At a glance
Also known as
EBV Antibodies; EBV VCA-IgM Ab; EBV VCA-IgG Ab; EBNA-IgG Ab; EA-D IgG Ab
Why get tested?
To help diagnose glandular fever (infectious mononucleosis or Mono); to help evaluate susceptibility to EBV infection; to distinguish between an EBV infection and another illness with similar symptoms
When to get tested?
When you have symptoms of glandular fever but a negative infectious mononucleosis screening test (monospot); when a pregnant woman has flu-like symptoms; sometimes when an asymptomatic person has been exposed to glandular fever
A blood sample drawn from a vein in your arm
Test preparation needed?
What is being tested?
Epstein-Barr virus (EBV) are a group of tests that are ordered to help diagnose a current, recent, or past EBV infection. EBV is a member of the herpes virus family. Passed through the saliva, the causes an infection that is very common. According to World Health Organisation (WHO), as many as 95% of people in the world adult population has been infected by EBV. After exposure to the virus, there is an of several weeks. EBV then causes an primary infection, followed by resolution and dormancy. Latent EBV remains in the person’s body for the rest of their life, reactivating intermittently, but causing few problems unless the person’s is significantly compromised.
Most people are infected by EBV in childhood and experience few or no symptoms, even in the acute phase of the infection. However, when the initial infection is delayed until adolescence, EBV causes glandular fever in up to 50% of those infected. Glandular fever is a condition that is associated with fatigue, fever, sore throat, swollen lymph nodes, an enlarged spleen, and, sometimes, an enlarged liver. Those who have it are often symptomatic for a month or two before the initial infection resolves.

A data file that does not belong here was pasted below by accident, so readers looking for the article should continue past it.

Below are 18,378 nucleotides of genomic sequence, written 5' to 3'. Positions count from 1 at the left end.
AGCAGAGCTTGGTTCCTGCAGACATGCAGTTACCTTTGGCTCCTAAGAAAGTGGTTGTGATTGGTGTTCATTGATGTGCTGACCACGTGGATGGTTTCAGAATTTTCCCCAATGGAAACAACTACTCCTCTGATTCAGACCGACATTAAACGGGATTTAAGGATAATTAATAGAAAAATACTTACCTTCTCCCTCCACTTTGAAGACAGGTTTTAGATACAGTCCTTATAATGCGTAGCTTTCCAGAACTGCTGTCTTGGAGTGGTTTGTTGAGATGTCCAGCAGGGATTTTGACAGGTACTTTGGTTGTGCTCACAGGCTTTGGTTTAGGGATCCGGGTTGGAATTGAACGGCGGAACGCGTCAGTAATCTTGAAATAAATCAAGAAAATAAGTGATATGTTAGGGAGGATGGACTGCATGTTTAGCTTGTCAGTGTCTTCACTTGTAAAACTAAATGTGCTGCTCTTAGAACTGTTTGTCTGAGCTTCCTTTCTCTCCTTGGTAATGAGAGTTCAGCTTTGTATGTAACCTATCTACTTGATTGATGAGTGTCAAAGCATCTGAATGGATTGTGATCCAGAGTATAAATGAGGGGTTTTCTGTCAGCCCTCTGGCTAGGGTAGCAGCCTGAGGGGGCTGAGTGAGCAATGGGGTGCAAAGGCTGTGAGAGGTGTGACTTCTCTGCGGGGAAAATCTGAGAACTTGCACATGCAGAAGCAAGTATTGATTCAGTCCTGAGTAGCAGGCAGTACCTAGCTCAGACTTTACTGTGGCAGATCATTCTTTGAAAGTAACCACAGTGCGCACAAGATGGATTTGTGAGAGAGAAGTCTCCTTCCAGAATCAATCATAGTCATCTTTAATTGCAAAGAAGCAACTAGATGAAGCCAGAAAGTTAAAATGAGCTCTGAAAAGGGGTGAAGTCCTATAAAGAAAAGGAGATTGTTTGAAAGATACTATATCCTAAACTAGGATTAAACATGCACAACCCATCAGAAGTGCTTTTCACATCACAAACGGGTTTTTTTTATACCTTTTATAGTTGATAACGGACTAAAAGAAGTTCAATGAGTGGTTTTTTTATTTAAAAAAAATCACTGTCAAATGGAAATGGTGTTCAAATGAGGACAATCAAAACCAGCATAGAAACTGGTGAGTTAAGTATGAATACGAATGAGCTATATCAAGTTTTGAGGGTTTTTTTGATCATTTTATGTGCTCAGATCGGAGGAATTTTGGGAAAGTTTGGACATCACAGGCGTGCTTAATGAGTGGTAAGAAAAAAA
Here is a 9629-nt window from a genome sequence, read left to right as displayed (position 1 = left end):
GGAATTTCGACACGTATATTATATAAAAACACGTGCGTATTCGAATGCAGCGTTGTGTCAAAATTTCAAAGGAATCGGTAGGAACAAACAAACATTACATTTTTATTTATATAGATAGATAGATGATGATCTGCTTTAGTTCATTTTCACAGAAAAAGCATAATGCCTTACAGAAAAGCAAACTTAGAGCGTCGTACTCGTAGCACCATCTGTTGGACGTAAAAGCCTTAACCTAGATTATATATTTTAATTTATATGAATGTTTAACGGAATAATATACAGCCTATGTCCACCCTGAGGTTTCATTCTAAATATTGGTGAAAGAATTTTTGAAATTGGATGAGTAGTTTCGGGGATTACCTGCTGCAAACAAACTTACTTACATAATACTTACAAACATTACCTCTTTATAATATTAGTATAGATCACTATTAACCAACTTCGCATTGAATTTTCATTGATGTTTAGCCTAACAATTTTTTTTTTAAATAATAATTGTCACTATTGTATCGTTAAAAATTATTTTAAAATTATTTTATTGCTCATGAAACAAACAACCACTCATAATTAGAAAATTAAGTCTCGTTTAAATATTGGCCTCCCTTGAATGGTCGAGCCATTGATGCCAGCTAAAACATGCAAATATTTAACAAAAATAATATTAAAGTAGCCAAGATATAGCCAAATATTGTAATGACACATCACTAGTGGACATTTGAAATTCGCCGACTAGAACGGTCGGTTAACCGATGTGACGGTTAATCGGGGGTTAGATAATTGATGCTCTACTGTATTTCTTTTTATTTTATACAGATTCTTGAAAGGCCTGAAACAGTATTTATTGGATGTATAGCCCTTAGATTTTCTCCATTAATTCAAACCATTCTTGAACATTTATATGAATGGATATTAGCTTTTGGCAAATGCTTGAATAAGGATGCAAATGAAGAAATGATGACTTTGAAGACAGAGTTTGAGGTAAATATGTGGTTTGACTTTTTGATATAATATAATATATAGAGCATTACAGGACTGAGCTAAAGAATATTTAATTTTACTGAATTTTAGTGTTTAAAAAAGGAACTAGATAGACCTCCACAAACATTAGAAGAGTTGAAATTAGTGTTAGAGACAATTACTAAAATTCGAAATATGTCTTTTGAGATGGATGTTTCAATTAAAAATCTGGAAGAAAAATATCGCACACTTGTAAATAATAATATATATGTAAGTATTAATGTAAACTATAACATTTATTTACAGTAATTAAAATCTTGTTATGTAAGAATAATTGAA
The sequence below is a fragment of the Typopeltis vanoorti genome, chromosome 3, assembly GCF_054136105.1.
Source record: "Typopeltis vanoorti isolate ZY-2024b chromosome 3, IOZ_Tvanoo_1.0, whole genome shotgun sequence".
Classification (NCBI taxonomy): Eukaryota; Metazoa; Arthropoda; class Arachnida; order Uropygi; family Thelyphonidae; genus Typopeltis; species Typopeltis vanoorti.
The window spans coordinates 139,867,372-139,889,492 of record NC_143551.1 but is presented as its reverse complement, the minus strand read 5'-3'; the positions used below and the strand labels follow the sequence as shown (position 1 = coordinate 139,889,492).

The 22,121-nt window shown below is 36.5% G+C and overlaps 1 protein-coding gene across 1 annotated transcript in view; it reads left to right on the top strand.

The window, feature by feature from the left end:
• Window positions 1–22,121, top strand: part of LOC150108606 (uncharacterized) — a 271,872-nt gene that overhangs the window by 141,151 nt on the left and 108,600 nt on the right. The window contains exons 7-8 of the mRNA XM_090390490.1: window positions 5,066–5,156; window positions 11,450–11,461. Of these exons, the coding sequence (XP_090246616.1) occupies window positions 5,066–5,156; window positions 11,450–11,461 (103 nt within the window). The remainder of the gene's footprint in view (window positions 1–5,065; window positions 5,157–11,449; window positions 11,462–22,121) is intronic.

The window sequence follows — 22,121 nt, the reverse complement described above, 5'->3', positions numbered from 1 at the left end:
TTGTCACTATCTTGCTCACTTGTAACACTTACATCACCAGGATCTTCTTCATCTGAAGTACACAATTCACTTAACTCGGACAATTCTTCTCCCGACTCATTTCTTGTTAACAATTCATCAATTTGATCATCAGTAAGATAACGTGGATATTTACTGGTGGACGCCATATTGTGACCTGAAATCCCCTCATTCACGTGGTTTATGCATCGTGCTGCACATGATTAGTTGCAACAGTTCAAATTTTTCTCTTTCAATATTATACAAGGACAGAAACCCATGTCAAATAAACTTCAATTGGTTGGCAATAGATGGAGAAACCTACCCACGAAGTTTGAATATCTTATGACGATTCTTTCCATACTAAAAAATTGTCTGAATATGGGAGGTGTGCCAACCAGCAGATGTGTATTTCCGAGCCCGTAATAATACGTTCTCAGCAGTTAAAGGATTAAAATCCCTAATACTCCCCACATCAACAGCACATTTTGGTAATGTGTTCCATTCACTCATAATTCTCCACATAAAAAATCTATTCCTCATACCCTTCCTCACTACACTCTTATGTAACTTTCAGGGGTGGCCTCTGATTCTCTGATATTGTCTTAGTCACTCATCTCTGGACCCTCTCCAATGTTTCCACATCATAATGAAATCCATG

Patients with glandular fever are diagnosed by their symptoms and the findings of a full blood count (FBC) and a monospot test (which tests for a ). A certain percentage of those who have glandular fever will have a negative mono test; this is especially true with children. EBV antibodies can be used to determine whether or not the symptoms these patients are experiencing are due to a current infection with the EBV virus.
It can be important to distinguish EBV from other illnesses. For instance, the enlarged spleen of those with a glandular fever infection is vulnerable to rupture. Patients who have glandular fever should not be involved in contact sports for several weeks to months after infection, as a ruptured spleen can cause a medical emergency. Also, pregnant women with symptoms of a viral illness need to be able to distinguish a primary EBV infection, which has not been shown to affect the baby, from a cytomegalovirus (CMV), toxoplasmosis, or herpes simplex virus infection, as these illnesses can cause complications during the pregnancy and may damage the fetus. It can also be important to rule out EBV and to look for other causes for the symptoms. Patients with strep throat, for instance, need to be identified and treated with antibiotics. A patient may have strep throat instead of glandular fever, or they may have both conditions at the same time.
There are several EBV antibodies. They are proteins produced by the body in an immune response to several different Epstein-Barr virus . They include and antibodies to the viral capsid antigen (VCA), and antibodies to the nuclear antigen (EBNA). During a primary EBV infection, each of these EBV antibodies appears independently on its own time schedule. The VCA-IgM antibody is usually detectable at the time of the first blood test, and then tends to disappear after about 4 to 6 weeks. The VCA-IgG antibody develops soon after VCA-IgM, and persists for life. The EBNA antibody usually develops 2-4 months after the initial infection, so does not usually appear until the acute infection has resolved. It persists for life. Using a combination of these EBV antibody tests, a doctor is able to detect an EBV infection and to determine whether it is a current, recent, or past infection.
How is the sample collected for testing?
A blood sample is obtained by inserting a needle into a vein in the arm.
Is any test preparation needed to ensure the quality of the sample?
No test preparation is needed.